Every employer wants to hire the best candidate for an open position, but private-independent schools must be even more discriminating than just aiming for the best. After all, hiring for mission-appropriateness requires more careful scrutiny of a person’s character and bearing than simply checking off requirements from a resume. So the in-person interview is an essential part of every hiring process.
But, if the importance of this interview has you working yourself into a tizzy trying to craft the best interview question or considering how your body posture could intimidate candidates, take a deep breath. In a previous article, we gave you some advice on handling phone interviews. This month, we’ve compiled some quick in-person interviewing tips to make your interviews successful and as stress-free as possible.
With winter weather quickly approaching—and Buffalo, New York, covered in several feet of snow—Cathedral High School in St. Cloud, Minnesota, decided to test its emergency weather protocols before it’s a real issue. A “practice snow day” was scheduled for November 21 using technologies and lessons designed specifically for at-home learning.
Sex scandals shake the foundations of the private schools at which they occur, but sexual misconduct can happen at any sort of school at any time—private, public, and charter alike, from K-12 schools to higher education. In fact, one Associated Press investigation found that more than 2,500 educators over five years were punished for sexual misconduct, and that's just those who were caught. As School Head, it’s your job to make student safety a priority for every school employee through policies, staff training, and security procedures.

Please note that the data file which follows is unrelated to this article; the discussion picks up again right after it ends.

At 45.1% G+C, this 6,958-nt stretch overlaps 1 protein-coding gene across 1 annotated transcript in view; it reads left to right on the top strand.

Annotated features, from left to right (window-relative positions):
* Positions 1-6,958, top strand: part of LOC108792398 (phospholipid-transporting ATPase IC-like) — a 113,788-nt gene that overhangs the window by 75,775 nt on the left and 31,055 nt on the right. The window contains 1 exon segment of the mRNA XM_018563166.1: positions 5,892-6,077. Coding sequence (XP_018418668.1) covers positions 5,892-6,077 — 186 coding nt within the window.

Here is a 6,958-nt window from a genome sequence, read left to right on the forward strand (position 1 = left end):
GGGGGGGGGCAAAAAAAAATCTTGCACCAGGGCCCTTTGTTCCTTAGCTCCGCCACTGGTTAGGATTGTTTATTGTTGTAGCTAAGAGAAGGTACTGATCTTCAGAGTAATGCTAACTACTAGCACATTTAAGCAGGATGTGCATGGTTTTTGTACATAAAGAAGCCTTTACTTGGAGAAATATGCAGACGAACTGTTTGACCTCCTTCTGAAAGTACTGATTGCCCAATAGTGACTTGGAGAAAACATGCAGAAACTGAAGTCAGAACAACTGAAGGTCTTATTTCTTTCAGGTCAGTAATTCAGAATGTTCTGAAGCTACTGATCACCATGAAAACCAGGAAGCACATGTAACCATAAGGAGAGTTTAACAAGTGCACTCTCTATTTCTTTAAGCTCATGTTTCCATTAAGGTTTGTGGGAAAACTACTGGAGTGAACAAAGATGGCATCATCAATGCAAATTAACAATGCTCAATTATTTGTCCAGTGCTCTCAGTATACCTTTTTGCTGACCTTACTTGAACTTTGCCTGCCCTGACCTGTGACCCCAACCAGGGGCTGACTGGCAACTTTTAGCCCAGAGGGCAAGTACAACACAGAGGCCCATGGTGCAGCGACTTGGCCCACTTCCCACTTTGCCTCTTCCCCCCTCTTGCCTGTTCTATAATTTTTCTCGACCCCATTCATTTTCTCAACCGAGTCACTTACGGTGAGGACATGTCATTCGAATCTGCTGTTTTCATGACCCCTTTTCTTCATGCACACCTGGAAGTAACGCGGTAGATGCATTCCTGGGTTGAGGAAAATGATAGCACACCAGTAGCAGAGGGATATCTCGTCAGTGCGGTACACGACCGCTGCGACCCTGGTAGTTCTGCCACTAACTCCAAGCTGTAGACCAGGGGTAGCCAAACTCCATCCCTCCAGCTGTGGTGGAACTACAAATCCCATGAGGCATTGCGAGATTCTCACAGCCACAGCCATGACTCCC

Last month, we talked about responding to (inevitable) criticism of school policies and decisions. POM Wonderful, a juice company, offered an example of how to respond positively to such criticism, but what about responding badly? School Heads should know just as much about how not to respond to criticism as they do about responding well, to avoid public and private faux pas across the board.
Again, we turn to John Oliver’s HBO satirical news show “Last Week Tonight” for our case study in responding to criticism. This time, we’ll look at how Federal Communication Commission (FCC) Chairman Tom Wheeler reacted to Oliver’s satire—and how it backfired.
(Primary image credit to CNET)
There’s an excellent reason why alcohol and nicotine via tobacco are banned from children—and why other mind-altering substances are completely illegal. Children trying to achieve a blissful “high” to escape from the pressures and doldrums of everyday life can do irreparable damage to their still-growing bodies. That doesn’t mean that students won’t try the darnedest things to achieve an elusive, forbidden high.
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